Move over Pinterest, there’s a brand new social bookmarking network in town.
The Matboard, launched near the end of February, is a site that pretty much works just like Pinterest — except it’s for creative professionals only.
Aimed at designers, illustrators, photographers, and videographers, Matboard seeks to address the problem of clutter that has driven creatives away from using Pinterest. By focusing on specific types of content, Matboard users can eliminate the frustration of having to sift through pins of recipes, fashion, fitness, and various unrelated products to find what they want.
The terminology is a bit different: users “mat” images to their Matboards instead of pinning them. And the comments on mats aren’t as prominent as they are on Pinterest, which helps add to a cleaner overall feel. But many of the differences end there.
The functionality between the two is nearly the same. Users can follow, like, comment, re-mat, or share on Twitter or Facebook. Once users have added a “Mat” button to their browsers’ Bookmarks Bar, they can click it whenever they come across content on the web that they want to collect to their mats. The source link gets copied, ensuring that original work gets credited.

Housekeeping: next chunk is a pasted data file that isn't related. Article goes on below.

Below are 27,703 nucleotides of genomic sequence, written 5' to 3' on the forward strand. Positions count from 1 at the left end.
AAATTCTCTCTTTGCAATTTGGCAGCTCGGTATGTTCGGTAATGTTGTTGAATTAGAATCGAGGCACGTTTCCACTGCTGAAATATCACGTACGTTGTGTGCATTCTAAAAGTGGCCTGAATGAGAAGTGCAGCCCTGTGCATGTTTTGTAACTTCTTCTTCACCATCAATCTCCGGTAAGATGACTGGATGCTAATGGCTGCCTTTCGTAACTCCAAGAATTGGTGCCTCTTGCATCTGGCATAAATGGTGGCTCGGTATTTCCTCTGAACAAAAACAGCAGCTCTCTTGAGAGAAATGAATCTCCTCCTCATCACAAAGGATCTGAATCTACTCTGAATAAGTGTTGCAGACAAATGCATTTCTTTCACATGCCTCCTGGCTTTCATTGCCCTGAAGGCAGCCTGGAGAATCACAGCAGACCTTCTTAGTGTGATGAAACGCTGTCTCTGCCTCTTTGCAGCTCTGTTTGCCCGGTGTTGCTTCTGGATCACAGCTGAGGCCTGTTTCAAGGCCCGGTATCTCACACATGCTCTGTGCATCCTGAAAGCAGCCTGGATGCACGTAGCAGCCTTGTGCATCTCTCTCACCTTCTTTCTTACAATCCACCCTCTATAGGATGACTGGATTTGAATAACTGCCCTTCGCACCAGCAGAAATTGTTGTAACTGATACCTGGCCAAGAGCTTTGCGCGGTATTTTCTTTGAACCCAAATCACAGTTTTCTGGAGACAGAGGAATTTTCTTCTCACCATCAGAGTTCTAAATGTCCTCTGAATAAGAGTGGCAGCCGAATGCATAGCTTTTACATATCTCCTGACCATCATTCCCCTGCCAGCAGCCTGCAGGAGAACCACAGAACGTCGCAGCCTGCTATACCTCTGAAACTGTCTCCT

Currently, the mats are organized by collection. The categories range from print, which includes collateral, posters, ads, packaging, logos, illustration, and more; to digital and web; to different styles of photography.
As the site grows, Matboard will begin to tailor which mats users see based on the styles of work they typically browse.
Besides inspiration, there are a number of other ways users can engage with Matboard:
- Search out local talent. The location filter helps zero in on the work nearby creatives, which could prove useful for employers or collaborators.
- Career advancement. Users can create portfolio boards to showcase their work, and link to their personal websites and LinkedIn pages in their profiles.
- Self-promotion. Individuals who choose to promote their work on the site will likely pay a fee to be featured — early signs point to this being one way for The Matboard to monetize, and one way for artists to get more exposure.
- Organization. Get started brainstorming for a certain project by creating matboards for each phase of the development process.
- Community. Find and follow other like-minded creatives to build a custom network of inspiration.
Can Matboard challenge Pinterest?
The Matboard was launched with just over 1,000 items uploaded by the founders; in the handful of days I’ve been browsing the site I’ve noticed a considerable amount of new content added by new users every day. That being said, it’s difficult to predict this early how it will catch on.
I see the potential for it to be widely adopted among creatives, but the target audience for it simply isn’t as big as Pinterest’s. Someone with only a mild interest in the graphic arts will likely prefer to stick with the variety that Pinterest offers.
But that’s okay. There’s enough room on the web for niche social networks — especially useful ones.
Are you a creative who uses Pinterest for inspiration? If so, would you leave it for The Matboard?